• For the most part, life at a House of Bishops meeting happens non-stop. Sunday morning and afternoon was set apart as "Sabbath" time, for which we all were grateful, and this afternoon is unscheduled as well. Beyond that, between worship, meals, and working sessions, there's scarcely time to turn around.
  • Sunday night we were visited by four bishops of the southern province of the Moravian Church. (They are spiritual descendants of the late 15th century proto-reformer Jan Hus, and the Episcopal Church as recently entered into full communion with them.) They led us in a celebration of Holy Communion according to their liturgy. It was quite interesting on a number of levels, very different in its details from the broad historic tradition of western eucharistic worship, but still preserving the rudimentary shape of Word followed by Sacrament. 
  • Yesterday (Monday) was spent considering the relationship between Christianity and Islam. We had two outside presenters, one of whom is a Pakistani Muslim scholar who is well-versed in Christianity. This is certainly a timely subject, not only on a global level (Christians in Islamic countries have been martyred this very month) but on a local one as well, as communities of Muslims are popping up all across the U.S. The question of inter-faith relations is delicate one. Certainly nothing is gained by a spirit of fear and an atmosphere of incipient violence, conditions that are always at least just around the corner in the minds of many Americans. And there is surely no shortage of opportunities for people from various religious traditions to cooperate in addressing some of the ills in our social fabric. That said, I believe Christian faithfulness calls us to resist the temptation to embrace religious pluralism as an ideal, an inherent good, rather than as a concession to the need we all have to live in peace and relative harmony. We must never coerce or manipulate, and we must treat the religions of our neighbors, as well as our neighbors themselves, with dignity and respect. And then we must, in love, call all people to repentance, faith in Jesus Christ, baptism, and discipleship in the communion of the Church. That may be an impossibly fine line for us to walk, but walking that line is nonetheless our call.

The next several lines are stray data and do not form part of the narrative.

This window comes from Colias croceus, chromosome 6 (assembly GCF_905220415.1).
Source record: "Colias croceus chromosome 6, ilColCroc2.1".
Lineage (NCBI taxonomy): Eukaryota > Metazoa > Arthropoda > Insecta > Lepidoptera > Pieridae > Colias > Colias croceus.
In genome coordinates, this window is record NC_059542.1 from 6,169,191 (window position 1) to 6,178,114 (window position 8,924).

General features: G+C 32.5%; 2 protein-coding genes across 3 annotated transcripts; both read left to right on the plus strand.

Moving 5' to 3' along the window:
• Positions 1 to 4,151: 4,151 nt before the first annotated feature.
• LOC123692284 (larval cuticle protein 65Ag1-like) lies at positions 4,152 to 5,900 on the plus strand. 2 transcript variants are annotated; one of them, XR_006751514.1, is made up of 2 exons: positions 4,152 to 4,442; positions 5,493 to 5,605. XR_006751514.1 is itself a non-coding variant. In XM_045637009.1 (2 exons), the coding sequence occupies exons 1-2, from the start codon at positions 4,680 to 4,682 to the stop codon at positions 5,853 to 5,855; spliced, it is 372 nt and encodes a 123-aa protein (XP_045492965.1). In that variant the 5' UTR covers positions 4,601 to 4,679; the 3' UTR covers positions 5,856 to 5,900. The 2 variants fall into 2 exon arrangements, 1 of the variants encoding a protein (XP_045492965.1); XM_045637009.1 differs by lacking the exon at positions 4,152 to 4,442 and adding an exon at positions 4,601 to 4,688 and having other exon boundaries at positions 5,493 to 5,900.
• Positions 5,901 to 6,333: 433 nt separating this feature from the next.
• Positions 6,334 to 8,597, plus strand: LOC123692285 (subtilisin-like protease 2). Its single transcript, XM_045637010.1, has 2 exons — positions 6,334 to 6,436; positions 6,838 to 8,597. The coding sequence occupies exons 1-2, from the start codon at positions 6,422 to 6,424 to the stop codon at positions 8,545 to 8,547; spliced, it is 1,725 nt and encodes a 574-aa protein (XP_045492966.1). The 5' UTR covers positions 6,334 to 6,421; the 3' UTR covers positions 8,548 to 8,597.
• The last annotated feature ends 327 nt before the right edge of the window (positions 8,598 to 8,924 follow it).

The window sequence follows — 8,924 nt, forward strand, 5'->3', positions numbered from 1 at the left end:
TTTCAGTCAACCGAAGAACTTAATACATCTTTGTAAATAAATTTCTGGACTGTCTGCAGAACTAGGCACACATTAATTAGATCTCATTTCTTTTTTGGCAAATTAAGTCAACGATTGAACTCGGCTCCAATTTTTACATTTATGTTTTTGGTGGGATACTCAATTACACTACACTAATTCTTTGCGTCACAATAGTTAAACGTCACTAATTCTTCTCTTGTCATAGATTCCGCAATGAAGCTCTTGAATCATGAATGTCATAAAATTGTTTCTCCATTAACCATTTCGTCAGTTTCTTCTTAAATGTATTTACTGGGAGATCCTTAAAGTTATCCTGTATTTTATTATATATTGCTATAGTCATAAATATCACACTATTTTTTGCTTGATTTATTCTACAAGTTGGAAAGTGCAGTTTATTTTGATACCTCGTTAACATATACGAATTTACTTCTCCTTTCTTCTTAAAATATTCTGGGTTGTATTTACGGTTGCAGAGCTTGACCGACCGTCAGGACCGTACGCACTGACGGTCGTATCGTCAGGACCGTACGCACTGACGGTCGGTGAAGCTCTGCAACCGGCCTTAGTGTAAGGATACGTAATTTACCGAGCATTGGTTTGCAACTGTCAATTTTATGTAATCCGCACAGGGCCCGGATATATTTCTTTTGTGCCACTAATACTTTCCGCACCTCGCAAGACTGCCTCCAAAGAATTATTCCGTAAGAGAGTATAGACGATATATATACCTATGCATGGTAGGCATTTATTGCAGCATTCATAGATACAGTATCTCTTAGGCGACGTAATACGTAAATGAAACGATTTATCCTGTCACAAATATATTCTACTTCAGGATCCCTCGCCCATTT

• In the evening, we had "class dinners." Every bishop is a member of a "class" made up of those who were elected in the same calendar year (and then, for some unknown reason, they take the following year as the designation for their class, so I am in the Class of 2011). There are twelve of us--on the large side as classes go--but we seem to get on quite well and had a spirited time over dinner.
  • This morning the subject was the Anglican Covenant. The Bishop of Atlanta gave a lucid presentation, the main point of which is that ecclesiology, liturgy, sacraments, and polity are all systemically interrelated, and when we touch one, we touch all. The proposed covenant touches polity directly, but all the others indirectly. If we adopt it, it will change us. That's neither an argument in favor nor an argument against, just a statement of fact. I completely agree. The Anglican Covenant will change us in the Episcopal Church--in fact, it will change us even if we never adopt it (I tend to think we will not, but I could be surprised). And I think that change will be for the better. In the age of the internet, any distinction between the universal and the local is becoming increasingly meaningless. If we want to continue to cohere as a communion, we need to embrace the new reality that it's all local.


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